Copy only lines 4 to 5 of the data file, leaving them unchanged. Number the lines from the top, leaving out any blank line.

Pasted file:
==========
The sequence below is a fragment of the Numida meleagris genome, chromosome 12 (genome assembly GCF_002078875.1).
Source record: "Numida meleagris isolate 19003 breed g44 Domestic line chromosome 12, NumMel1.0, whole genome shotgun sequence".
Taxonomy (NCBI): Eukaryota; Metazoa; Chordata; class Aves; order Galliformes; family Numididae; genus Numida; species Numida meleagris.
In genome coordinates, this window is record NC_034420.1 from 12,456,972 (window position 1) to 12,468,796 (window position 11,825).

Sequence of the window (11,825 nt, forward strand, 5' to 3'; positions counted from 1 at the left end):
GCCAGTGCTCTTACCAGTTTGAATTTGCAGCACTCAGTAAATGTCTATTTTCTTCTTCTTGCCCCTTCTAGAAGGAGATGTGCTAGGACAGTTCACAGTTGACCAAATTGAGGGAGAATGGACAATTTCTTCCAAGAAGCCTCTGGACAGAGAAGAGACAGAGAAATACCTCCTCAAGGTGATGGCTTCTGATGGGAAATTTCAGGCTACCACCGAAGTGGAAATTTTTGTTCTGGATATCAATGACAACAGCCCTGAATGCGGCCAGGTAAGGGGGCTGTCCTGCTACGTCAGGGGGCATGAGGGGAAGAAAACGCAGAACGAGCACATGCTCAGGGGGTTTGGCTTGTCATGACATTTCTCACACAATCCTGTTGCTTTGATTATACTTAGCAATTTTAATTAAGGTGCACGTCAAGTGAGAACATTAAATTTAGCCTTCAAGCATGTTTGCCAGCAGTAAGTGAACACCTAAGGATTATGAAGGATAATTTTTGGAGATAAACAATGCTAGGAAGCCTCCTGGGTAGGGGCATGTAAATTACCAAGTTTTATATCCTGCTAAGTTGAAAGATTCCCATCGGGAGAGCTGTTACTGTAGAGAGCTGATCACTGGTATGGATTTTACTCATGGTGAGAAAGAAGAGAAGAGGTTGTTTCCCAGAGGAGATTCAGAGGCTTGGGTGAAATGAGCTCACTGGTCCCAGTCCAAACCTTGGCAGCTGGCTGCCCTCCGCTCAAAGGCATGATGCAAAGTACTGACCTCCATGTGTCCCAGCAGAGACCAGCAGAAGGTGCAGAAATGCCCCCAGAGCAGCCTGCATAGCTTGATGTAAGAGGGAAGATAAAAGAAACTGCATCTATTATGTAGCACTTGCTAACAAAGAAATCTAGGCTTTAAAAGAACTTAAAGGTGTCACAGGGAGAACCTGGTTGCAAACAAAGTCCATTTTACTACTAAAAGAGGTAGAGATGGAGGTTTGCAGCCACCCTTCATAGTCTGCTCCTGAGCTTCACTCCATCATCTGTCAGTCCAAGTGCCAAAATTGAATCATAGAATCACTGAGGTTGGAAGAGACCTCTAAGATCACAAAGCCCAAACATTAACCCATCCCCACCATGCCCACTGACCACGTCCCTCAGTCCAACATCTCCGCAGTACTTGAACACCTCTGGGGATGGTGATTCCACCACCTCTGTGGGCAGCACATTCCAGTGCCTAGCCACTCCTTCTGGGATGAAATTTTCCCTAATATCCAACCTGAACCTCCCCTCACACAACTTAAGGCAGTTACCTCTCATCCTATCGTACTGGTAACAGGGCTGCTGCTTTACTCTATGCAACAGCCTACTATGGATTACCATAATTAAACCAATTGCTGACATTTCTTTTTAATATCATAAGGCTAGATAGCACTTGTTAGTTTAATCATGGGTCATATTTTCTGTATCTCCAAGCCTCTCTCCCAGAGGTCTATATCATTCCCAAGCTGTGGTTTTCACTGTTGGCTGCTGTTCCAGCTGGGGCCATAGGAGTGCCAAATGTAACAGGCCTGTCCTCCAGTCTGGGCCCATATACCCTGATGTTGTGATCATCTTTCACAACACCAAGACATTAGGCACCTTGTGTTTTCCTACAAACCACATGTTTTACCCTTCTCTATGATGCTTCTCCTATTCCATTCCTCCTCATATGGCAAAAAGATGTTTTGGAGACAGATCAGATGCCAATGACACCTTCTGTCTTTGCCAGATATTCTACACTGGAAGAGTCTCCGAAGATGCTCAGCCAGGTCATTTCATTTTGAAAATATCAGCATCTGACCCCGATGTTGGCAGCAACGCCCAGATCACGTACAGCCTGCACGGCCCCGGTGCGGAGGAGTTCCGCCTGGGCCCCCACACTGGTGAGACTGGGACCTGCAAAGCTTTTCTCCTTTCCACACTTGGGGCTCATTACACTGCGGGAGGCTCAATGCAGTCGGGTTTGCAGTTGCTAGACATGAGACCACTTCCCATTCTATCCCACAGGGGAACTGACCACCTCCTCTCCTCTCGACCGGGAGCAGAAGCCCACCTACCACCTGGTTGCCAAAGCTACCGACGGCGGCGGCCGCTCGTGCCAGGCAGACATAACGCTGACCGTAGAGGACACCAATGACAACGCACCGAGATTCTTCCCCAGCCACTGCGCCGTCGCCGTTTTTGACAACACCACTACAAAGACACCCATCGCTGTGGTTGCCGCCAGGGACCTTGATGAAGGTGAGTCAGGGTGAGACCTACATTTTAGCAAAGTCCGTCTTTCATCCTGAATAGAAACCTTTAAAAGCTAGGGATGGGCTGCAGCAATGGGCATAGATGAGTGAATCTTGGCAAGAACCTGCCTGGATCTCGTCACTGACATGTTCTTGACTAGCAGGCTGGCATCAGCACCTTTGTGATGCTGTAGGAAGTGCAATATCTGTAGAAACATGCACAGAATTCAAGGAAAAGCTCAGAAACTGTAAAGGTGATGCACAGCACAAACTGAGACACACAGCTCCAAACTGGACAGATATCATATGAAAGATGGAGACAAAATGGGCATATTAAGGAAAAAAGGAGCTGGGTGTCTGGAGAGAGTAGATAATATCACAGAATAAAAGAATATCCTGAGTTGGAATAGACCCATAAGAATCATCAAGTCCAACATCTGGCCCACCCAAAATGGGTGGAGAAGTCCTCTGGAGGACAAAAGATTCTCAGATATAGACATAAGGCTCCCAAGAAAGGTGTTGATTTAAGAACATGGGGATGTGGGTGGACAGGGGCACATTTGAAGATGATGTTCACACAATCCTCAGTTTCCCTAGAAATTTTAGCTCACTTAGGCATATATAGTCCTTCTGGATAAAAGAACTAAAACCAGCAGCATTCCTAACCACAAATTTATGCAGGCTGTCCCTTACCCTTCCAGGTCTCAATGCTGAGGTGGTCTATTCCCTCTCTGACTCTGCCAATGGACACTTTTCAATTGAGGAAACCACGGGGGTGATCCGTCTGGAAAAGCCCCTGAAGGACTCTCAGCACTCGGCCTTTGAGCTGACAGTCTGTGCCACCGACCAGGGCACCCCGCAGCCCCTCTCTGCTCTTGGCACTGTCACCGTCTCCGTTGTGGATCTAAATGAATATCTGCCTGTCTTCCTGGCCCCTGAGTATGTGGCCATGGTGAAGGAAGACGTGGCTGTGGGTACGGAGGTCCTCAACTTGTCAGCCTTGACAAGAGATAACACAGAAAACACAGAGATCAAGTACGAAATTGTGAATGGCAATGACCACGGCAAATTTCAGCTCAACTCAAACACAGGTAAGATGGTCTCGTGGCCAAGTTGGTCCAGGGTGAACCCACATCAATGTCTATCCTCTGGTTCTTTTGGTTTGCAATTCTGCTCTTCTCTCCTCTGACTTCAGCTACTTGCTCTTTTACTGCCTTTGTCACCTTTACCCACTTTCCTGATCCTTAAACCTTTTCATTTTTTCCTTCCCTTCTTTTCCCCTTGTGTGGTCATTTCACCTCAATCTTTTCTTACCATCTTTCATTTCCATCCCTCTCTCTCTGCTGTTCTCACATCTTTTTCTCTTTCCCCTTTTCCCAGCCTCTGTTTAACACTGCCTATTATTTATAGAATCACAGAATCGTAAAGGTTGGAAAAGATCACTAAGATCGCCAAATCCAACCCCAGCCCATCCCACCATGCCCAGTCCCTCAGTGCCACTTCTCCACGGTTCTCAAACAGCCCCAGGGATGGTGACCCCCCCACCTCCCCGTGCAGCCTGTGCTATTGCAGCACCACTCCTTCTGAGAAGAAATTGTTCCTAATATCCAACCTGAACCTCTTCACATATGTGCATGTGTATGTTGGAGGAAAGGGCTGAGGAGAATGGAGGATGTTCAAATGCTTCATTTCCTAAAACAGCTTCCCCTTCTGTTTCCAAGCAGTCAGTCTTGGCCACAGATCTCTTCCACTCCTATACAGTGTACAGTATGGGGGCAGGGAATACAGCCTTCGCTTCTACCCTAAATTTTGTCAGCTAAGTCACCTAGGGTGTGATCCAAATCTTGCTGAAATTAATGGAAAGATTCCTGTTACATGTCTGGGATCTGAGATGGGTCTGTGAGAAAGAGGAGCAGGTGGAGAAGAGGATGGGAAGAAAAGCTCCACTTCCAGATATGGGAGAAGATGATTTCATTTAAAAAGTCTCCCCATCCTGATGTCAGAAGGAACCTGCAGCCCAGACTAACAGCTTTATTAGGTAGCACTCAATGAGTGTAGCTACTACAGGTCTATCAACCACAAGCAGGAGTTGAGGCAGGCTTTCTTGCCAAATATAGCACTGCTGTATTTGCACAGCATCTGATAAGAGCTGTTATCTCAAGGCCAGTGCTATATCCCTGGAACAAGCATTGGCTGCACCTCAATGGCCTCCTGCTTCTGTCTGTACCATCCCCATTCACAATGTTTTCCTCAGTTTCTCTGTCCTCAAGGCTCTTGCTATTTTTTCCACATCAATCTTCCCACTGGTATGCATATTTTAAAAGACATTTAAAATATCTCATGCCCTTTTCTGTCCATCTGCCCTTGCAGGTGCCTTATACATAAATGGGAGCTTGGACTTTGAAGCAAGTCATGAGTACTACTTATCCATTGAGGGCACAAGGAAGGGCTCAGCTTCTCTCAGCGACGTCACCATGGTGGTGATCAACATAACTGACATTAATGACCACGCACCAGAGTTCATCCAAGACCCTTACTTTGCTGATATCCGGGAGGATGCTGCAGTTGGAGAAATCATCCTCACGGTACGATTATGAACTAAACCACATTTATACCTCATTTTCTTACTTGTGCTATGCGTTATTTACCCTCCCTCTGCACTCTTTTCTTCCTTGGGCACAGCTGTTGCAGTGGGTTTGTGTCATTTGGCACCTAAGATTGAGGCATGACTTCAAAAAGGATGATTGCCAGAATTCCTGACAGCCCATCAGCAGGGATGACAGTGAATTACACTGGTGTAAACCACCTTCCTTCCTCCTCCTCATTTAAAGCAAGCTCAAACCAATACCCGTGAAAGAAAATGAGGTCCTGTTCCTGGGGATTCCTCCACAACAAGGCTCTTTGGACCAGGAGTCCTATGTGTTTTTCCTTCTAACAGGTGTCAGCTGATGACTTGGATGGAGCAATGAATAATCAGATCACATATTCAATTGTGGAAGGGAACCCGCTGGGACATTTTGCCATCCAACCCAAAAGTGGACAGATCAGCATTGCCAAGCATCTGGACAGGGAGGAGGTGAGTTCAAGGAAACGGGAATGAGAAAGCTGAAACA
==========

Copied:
In genome coordinates, this window is record NC_034420.1 from 12,456,972 (window position 1) to 12,468,796 (window position 11,825).

Sequence of the window (11,825 nt, forward strand, 5' to 3'; positions counted from 1 at the left end):